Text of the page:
I need to go multisite for a live site. The site is already indexed by Google at www.example.com and I don't want to move it to example.com for SEO reasons. The network will contain sites with independent domain names, not third level domains.

Multisite setup procedure shows a warning message telling that I should remove the "www" component from the main site, but I don't want to do it.

What problems could arise in the future if I keep the www prefix for the main site of the network?

  • I hit this too, but unfortunately don't remember the exact issue it caused -- but there was an issue and I remember thinking "wow they were not kidding about this". I ended up using AWS Route53 as a custom DNS and pointer from www to the non-www domain. Alternatively I believe you can achieve what you want with a rewrite rule added to .htaccess (to point www.example.com to example.com). Finally, I'm no SEO expert but I'm surprised to hear that a simple change from www to non-www would make Google cough up a hairball.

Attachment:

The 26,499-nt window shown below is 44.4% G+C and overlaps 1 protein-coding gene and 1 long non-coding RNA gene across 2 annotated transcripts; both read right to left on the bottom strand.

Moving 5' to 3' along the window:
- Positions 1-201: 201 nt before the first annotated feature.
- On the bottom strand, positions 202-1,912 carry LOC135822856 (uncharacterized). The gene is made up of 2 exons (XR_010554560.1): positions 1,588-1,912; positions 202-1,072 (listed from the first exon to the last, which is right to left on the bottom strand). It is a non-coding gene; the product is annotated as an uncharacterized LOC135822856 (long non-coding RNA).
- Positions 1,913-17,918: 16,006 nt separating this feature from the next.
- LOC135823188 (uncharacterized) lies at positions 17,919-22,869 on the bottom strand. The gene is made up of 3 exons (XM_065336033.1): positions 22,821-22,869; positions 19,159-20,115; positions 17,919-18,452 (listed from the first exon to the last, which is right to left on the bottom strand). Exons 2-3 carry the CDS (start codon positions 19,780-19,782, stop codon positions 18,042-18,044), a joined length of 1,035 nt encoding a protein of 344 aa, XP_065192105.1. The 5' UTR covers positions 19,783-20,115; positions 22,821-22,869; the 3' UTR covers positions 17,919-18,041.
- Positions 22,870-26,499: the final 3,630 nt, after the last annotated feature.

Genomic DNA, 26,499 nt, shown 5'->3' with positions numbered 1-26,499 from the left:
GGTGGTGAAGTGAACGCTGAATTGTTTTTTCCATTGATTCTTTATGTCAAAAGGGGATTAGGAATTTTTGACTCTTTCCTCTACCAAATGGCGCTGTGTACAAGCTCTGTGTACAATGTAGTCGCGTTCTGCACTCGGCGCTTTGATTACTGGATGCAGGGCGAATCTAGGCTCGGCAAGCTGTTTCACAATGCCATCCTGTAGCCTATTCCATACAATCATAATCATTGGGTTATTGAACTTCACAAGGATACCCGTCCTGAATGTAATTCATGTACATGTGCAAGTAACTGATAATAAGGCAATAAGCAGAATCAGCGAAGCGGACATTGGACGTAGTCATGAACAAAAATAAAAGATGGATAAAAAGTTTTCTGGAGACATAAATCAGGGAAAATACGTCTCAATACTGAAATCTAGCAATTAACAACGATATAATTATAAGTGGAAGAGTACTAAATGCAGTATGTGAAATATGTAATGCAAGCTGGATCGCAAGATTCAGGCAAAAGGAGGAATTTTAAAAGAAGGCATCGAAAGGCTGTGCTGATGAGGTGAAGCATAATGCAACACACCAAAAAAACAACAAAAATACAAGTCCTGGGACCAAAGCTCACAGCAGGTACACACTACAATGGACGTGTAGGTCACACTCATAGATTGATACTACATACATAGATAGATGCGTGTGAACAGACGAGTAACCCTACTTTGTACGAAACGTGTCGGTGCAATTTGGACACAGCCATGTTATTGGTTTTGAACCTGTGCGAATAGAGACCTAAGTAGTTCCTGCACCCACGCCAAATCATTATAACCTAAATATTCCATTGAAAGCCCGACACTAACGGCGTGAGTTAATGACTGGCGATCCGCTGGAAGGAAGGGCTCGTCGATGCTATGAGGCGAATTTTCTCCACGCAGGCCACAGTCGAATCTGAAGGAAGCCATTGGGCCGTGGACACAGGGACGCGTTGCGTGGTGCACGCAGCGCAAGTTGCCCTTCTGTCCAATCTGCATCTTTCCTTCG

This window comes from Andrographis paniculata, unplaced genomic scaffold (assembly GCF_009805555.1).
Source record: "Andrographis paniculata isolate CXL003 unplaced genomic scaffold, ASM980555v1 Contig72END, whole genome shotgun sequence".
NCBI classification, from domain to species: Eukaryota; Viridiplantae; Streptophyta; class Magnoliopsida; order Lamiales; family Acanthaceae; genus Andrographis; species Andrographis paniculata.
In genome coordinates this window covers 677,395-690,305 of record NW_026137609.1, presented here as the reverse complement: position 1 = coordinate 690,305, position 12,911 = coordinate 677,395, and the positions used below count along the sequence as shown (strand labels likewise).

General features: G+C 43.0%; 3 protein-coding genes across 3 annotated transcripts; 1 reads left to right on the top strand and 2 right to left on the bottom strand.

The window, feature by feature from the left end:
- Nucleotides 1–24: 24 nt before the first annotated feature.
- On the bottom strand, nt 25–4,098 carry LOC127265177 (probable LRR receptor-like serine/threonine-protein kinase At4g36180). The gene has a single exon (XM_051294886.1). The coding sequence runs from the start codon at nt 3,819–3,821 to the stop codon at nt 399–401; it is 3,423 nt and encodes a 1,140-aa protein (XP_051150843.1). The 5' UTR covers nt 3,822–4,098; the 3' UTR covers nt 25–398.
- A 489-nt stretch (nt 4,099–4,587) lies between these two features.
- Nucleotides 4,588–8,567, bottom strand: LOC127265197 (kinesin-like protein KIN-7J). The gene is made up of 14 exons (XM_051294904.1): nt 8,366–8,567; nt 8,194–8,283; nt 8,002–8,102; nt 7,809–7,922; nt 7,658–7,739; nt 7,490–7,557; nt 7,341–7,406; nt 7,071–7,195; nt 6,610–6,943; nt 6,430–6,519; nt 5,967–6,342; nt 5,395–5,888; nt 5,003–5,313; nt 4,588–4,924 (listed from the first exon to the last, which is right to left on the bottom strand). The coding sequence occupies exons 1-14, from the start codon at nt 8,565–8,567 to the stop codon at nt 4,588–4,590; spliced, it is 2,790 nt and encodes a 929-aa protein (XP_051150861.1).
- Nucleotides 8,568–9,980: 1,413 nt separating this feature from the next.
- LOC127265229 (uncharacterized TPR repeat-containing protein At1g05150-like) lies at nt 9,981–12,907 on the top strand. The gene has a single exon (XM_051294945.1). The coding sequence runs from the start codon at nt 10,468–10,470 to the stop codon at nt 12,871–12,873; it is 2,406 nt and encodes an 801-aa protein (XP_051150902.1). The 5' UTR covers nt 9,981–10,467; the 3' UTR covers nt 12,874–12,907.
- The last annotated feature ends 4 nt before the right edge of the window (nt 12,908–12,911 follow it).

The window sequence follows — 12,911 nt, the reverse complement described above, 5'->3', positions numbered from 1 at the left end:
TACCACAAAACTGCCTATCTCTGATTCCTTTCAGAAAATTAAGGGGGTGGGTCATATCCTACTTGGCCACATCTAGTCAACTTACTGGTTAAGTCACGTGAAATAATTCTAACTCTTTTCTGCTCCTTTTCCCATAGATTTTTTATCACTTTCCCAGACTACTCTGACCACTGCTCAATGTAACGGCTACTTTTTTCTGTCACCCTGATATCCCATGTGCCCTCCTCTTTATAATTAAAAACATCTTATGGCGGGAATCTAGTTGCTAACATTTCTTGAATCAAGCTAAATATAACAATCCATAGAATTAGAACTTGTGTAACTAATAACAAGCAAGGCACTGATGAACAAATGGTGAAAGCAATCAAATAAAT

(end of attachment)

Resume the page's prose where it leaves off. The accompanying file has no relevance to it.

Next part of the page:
– C C
    Commented Sep 29, 2016 at 12:56
  • I'm no SEO expert either, but my customer, who is very much into SEO, is sure that such a change disrupts the pagerank because Google sees duplicate content and that it takes months before it settles down and rebuilds the same pagerank. Months with lower pagerank, in my customer's language, means lots of money loss. Commented Sep 29, 2016 at 14:29
  • 1
    My customer, who believed to be a SEO expert, was wrong. There's a setting in the Google console that allows you to tell Google the domain name has changed. Then we ended up removing the www, but our solution does not answer my question (what problems could arise otherwise?). Commented Oct 13, 2016 at 6:24

1 Answer 1


It does not matter to have enable both versions: www or no www. Inside Google Webmaster Tools you can tell Google what domain you prefer.

Your Answer

By clicking “Post Your Answer”, you agree to our terms of service and acknowledge you have read our privacy policy.

Not the answer you're looking for? Browse other questions tagged or ask your own question.